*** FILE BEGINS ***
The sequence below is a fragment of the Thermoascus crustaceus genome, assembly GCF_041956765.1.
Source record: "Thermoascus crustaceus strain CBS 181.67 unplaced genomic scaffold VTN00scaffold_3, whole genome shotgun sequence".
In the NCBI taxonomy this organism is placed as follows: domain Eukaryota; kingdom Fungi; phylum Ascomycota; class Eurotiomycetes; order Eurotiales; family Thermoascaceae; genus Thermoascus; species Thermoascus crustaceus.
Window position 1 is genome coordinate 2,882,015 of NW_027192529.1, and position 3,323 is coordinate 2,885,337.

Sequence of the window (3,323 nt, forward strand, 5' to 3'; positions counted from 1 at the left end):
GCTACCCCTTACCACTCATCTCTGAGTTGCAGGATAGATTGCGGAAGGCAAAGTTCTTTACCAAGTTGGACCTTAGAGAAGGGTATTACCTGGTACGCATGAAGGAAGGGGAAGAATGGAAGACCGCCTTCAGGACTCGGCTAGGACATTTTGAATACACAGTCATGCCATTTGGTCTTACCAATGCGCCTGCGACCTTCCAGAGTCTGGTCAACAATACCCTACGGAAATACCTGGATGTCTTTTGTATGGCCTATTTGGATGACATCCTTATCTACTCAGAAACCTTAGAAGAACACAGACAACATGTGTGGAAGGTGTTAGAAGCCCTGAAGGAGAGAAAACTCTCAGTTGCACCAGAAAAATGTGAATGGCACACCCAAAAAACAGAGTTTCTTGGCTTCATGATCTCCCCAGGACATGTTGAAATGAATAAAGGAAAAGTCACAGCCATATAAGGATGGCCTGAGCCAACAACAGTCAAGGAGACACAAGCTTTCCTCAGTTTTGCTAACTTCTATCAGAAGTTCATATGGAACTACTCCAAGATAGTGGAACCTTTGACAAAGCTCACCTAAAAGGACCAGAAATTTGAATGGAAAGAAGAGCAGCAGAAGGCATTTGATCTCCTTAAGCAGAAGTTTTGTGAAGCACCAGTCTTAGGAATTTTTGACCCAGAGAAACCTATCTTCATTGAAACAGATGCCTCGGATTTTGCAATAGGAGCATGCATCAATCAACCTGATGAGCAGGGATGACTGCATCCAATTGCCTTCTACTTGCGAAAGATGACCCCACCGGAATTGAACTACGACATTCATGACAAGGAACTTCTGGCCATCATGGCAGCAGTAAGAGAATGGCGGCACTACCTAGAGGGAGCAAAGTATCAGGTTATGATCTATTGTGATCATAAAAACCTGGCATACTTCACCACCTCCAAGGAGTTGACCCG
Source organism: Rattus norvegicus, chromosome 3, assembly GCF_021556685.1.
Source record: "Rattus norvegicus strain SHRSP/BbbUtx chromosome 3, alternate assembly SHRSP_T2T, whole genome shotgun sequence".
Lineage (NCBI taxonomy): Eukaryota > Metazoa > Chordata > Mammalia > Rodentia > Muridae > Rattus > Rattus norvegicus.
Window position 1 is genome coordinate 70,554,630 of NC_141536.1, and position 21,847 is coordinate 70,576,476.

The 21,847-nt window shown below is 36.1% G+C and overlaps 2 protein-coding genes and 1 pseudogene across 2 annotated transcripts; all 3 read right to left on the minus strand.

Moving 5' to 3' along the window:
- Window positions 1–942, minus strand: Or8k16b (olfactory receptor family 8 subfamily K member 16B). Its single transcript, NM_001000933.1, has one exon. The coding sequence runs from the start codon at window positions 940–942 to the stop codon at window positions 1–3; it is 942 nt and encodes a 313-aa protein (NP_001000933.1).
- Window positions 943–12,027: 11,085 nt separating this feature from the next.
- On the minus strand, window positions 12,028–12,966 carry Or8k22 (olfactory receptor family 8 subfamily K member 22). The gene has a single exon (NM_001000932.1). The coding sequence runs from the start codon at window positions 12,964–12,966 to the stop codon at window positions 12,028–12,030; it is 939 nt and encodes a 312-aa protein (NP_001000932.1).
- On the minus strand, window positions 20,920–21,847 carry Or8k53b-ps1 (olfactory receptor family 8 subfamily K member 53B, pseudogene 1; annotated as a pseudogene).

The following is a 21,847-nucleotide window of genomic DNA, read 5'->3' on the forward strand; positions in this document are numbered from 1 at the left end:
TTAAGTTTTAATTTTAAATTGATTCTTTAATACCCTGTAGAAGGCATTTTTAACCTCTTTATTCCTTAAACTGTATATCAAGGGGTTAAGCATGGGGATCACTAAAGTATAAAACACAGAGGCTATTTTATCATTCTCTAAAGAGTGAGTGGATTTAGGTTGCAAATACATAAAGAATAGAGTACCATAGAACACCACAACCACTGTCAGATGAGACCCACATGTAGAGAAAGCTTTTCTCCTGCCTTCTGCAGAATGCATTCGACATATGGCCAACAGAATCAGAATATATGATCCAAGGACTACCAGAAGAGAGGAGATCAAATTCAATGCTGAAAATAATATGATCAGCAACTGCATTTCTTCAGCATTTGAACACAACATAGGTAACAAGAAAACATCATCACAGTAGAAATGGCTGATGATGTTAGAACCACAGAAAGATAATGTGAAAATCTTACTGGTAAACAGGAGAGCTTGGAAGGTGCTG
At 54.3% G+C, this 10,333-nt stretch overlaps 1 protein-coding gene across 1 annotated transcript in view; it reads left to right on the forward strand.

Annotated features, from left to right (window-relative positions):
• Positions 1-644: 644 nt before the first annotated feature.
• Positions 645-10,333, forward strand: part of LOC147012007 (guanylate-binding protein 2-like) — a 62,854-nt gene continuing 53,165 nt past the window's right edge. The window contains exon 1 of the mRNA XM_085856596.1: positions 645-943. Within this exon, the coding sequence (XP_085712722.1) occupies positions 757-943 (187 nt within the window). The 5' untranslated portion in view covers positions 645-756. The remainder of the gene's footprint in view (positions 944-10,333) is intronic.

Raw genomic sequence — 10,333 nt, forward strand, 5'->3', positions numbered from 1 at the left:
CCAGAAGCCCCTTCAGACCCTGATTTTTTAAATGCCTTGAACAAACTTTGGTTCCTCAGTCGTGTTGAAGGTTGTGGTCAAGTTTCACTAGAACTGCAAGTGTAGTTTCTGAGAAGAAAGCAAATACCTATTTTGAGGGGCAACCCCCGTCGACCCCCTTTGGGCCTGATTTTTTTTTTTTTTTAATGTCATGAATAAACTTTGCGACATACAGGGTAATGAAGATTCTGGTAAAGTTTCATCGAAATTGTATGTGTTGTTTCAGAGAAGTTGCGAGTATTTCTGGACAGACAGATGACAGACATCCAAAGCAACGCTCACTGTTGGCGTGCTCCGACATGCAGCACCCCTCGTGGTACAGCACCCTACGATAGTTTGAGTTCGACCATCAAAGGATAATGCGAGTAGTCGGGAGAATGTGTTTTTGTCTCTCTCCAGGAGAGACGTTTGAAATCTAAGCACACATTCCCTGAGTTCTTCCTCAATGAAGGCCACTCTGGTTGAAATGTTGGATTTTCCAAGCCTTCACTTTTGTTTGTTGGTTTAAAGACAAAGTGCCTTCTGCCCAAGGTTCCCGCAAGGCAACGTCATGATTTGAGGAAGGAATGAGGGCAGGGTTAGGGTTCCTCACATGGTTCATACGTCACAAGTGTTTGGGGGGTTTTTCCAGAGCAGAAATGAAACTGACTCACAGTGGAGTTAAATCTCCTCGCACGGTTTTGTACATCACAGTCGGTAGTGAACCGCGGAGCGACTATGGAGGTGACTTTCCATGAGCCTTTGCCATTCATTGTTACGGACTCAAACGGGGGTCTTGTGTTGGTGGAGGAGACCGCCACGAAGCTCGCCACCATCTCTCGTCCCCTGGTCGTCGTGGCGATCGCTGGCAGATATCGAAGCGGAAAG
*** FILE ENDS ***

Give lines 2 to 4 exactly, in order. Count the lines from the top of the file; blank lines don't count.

Source record: "Thermoascus crustaceus strain CBS 181.67 unplaced genomic scaffold VTN00scaffold_3, whole genome shotgun sequence".
In the NCBI taxonomy this organism is placed as follows: domain Eukaryota; kingdom Fungi; phylum Ascomycota; class Eurotiomycetes; order Eurotiales; family Thermoascaceae; genus Thermoascus; species Thermoascus crustaceus.
Window position 1 is genome coordinate 2,882,015 of NW_027192529.1, and position 3,323 is coordinate 2,885,337.